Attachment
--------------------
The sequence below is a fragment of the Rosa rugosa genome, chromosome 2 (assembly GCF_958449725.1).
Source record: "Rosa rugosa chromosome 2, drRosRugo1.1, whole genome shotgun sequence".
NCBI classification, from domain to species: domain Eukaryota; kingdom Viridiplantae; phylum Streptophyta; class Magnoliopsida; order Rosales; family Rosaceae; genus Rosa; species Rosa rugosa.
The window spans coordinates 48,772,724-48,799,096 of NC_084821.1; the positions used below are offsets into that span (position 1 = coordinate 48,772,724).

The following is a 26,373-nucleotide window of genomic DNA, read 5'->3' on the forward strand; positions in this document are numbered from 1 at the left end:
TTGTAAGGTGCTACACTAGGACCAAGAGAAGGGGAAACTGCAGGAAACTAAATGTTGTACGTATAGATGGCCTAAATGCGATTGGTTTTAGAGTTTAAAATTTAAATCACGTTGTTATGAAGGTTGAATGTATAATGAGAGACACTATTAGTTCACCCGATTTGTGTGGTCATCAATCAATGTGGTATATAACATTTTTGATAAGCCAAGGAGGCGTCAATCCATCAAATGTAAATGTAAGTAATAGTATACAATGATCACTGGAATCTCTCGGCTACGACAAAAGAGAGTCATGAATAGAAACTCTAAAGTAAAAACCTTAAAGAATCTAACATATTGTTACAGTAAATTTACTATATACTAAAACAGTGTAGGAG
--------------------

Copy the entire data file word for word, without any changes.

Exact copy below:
The sequence below is a fragment of the Rosa rugosa genome, chromosome 2 (assembly GCF_958449725.1).
Source record: "Rosa rugosa chromosome 2, drRosRugo1.1, whole genome shotgun sequence".
NCBI classification, from domain to species: domain Eukaryota; kingdom Viridiplantae; phylum Streptophyta; class Magnoliopsida; order Rosales; family Rosaceae; genus Rosa; species Rosa rugosa.
The window spans coordinates 48,772,724-48,799,096 of NC_084821.1; the positions used below are offsets into that span (position 1 = coordinate 48,772,724).

The following is a 26,373-nucleotide window of genomic DNA, read 5'->3' on the forward strand; positions in this document are numbered from 1 at the left end:
TTGTAAGGTGCTACACTAGGACCAAGAGAAGGGGAAACTGCAGGAAACTAAATGTTGTACGTATAGATGGCCTAAATGCGATTGGTTTTAGAGTTTAAAATTTAAATCACGTTGTTATGAAGGTTGAATGTATAATGAGAGACACTATTAGTTCACCCGATTTGTGTGGTCATCAATCAATGTGGTATATAACATTTTTGATAAGCCAAGGAGGCGTCAATCCATCAAATGTAAATGTAAGTAATAGTATACAATGATCACTGGAATCTCTCGGCTACGACAAAAGAGAGTCATGAATAGAAACTCTAAAGTAAAAACCTTAAAGAATCTAACATATTGTTACAGTAAATTTACTATATACTAAAACAGTGTAGGAG